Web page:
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Tips For Finding the Right College Roommate(s), Even During COVID

How to meet and select off-campus roommates as a college student.

Many universities are making changes to on-campus student housing and fall schedules due to COVID-19 precautions. As adjustments are announced, you might find yourself in the position of needing to find a home off campus… and want a few folks to share the cost. So, it’s time to find a college roommate or two.

We’ve all heard roommate horror stories, and let’s be real: if finding roomies was an easy task, there wouldn’t be so many crazy reality TV shows about folks forced to live under one roof! Luckily, there are many options for college students to find their match(es). And the upsides are huge: you can make some of the best friends of your life when finding somebody to share a college living situation with. 

Meeting potential roomies IRL is tough in the current climate, so we’ve compiled some pointers for navigating the process, inspired by this robust roommate guide from stress-free moving service MyMove. Using the following tips for finding a college roommate during COVID-19, you’ll get your ideal living situation sorted in no time!

Establish a roommate “oh-no-no” list

When trying to sort out who to share your home with for the whole school year, it’s important to keep in mind what you’re looking for in an ideal roommate — but it’s even more vital to have a list of “oh-no-no”s to help you avoid potential conflict. These shouldn’t be petty things; rather, think about situations that would make or break your relationship with a prospective roommate.

  • Have severe asthma that’s irritated by smoke and smoke residue? Smoking goes on the “oh-no-no” list. 
  • Wake up early for your on-campus job and need absolute peace and quiet in the evenings? Late night socializing goes on the “oh-no-no” list. 
  • Have a dog or cat that you’re bringing to school this year? Pet allergies go on the “oh-no-no” list. 

By being up front about these non-negotiable elements of your living situation, it’ll be easier to weed out roomies that won’t be a good fit straight away. 

Take the roommate search online

Now more than ever, it’s helpful to utilize online resources to find a college roommate. Here are some of the internet roommate finder services recommended by MyMove:

  • RoomieMatch:RoomieMatch is a dedicated roommate website. Just fill in the basic info, like the terms of the lease and where you’re relocating. (If your city doesn’t match the list of areas the site services, you’re out of luck.) One of the key benefits of RoomieMatch is that they use human profile reviewers to approve web users manually. Complete the signup process, and you’ll receive potential matches. Roommate behavior ratings help you determine quickly who is worth your time — and who isn’t.”
  • Diggz: “Sign up for Diggz to access profiles with deeper information than your typical roommate finder. View how people rate themselves in cleanliness, work, and sleep schedules. Check out a person’s preferred interaction and eating habits. These things can help clue you in to how your roommate situation could play out.”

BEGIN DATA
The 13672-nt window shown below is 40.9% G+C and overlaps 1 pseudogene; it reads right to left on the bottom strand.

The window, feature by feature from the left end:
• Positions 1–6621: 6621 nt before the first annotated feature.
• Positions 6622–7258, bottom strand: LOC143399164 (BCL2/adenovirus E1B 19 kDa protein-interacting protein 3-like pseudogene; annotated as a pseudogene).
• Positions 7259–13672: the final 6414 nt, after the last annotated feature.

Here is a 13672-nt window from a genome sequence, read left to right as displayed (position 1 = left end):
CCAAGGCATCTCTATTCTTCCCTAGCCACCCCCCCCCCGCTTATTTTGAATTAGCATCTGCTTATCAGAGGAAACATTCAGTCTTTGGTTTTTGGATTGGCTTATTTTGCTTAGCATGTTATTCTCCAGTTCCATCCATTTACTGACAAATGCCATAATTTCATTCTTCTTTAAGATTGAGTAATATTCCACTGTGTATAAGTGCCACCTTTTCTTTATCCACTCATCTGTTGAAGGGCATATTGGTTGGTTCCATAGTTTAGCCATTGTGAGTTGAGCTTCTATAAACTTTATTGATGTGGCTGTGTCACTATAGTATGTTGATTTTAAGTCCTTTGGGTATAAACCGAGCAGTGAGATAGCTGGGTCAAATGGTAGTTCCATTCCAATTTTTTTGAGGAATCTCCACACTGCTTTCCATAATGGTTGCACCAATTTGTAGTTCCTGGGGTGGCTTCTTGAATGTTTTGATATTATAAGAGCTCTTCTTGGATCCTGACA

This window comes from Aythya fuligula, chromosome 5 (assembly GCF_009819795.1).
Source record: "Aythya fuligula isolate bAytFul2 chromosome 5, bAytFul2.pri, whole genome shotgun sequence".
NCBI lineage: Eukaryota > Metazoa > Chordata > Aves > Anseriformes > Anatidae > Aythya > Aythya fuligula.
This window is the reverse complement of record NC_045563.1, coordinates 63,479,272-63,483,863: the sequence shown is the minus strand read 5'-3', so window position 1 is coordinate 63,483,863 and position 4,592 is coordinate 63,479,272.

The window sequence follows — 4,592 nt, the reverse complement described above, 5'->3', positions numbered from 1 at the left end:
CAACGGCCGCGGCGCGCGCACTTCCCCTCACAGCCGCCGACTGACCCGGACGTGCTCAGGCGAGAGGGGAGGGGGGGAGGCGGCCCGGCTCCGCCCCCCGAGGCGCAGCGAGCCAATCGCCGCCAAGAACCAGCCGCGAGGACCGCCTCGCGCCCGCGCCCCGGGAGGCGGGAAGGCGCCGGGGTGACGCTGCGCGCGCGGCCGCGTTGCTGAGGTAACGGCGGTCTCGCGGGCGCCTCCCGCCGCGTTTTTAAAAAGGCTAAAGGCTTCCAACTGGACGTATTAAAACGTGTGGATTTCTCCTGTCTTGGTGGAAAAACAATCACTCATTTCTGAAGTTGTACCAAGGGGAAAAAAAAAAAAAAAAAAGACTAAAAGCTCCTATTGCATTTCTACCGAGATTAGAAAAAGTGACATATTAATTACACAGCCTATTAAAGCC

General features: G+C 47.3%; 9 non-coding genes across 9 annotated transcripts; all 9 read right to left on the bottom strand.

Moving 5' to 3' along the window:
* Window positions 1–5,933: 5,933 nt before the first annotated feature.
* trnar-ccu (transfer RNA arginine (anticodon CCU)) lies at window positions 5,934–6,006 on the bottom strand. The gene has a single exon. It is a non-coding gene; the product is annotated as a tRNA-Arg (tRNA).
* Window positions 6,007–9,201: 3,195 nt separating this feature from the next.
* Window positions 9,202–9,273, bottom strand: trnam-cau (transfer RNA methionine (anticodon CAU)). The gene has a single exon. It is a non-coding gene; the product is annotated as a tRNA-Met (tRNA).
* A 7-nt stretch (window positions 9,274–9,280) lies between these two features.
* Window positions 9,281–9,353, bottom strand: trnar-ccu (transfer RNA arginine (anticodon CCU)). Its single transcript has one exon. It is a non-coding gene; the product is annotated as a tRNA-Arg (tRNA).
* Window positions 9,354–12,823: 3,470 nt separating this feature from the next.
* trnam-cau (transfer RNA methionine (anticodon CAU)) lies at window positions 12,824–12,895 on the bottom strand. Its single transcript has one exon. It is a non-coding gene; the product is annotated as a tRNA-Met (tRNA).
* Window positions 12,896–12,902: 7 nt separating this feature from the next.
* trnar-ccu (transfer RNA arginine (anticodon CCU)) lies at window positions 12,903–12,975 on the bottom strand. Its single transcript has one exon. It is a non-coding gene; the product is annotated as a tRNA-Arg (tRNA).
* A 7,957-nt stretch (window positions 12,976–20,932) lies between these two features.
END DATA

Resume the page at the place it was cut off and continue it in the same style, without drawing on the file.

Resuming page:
• Roommates:Roommates promises make finding roommates easier than ever. Its Perfect Match system aims to find you the right roommate using shared criteria. On this roommate finder, create your profile and shuffle through the profiles that are sent your way. Then, you can respond to any potential candidates. Even better: It’s free.”

However, you might not need to utilize one of the services above. Check out resources specific to your school, such as your campus subreddit, university-specific Facebook groups, your college alumni network, and any resources offered by your campus life — such as a digital bulletin board for fellow students. 

Prepare a roomie interview

Once you’ve identified possibilities for your living situation, make sure to get some face-time in with your prospective roommate(s). Set up a video call, prepare some questions, and prepare to answer some of your own! After all, interviews to determine the right housing situation should go both ways; your maybe-roomie will certainly have concerns of their own to ensure you’re a good fit for them, too. 

Here are some of the questions that MyMove suggests asking during this pre-agreement interview: 

  • Do you keep your apartment clean, or do you tend to be messy?
  • Do you have any pets?
  • How often do you have friends in the apartment?
  • Do you smoke, use drugs, or drink alcohol?
  • What do you study?
  • Do you work? If so, what do you do?
  • What does your typical daily schedule look like?
  • How do you handle shared expenses, like the internet bill?
  • How many things are you moving with, both furniture and personal items?
  • What time do you usually go to bed?
  • What are you looking for in a roommate?

Consider signing a roommate agreement 

After you find a college roommate, writing and signing a roommate agreement can help address potential issues head-on by establishing some house ground rules and situational plans of action. Here are some essential topics that Apartment Guide suggests covering in a healthy roommate agreement, which you should compose with your newly selected housemate(s): 

  • The price of rent
  • Bills (What costs should each roommate expect to incur each month, and who is responsible for actual payment?)
  • Early move-out scenarios (Think timelines, deposit returns, and sublease options in the event of an early move.)
  • Pets
  • Established private time and quiet hours
  • Guests and significant others (Establishing firm expectations and rules around this issue is especially important during COVID-19!)
  • Cleaning and chore distribution
  • Food sharing (How will groceries be handled? What areas of the kitchen are communal versus private?)

Photo by Andrew Neel from Pexels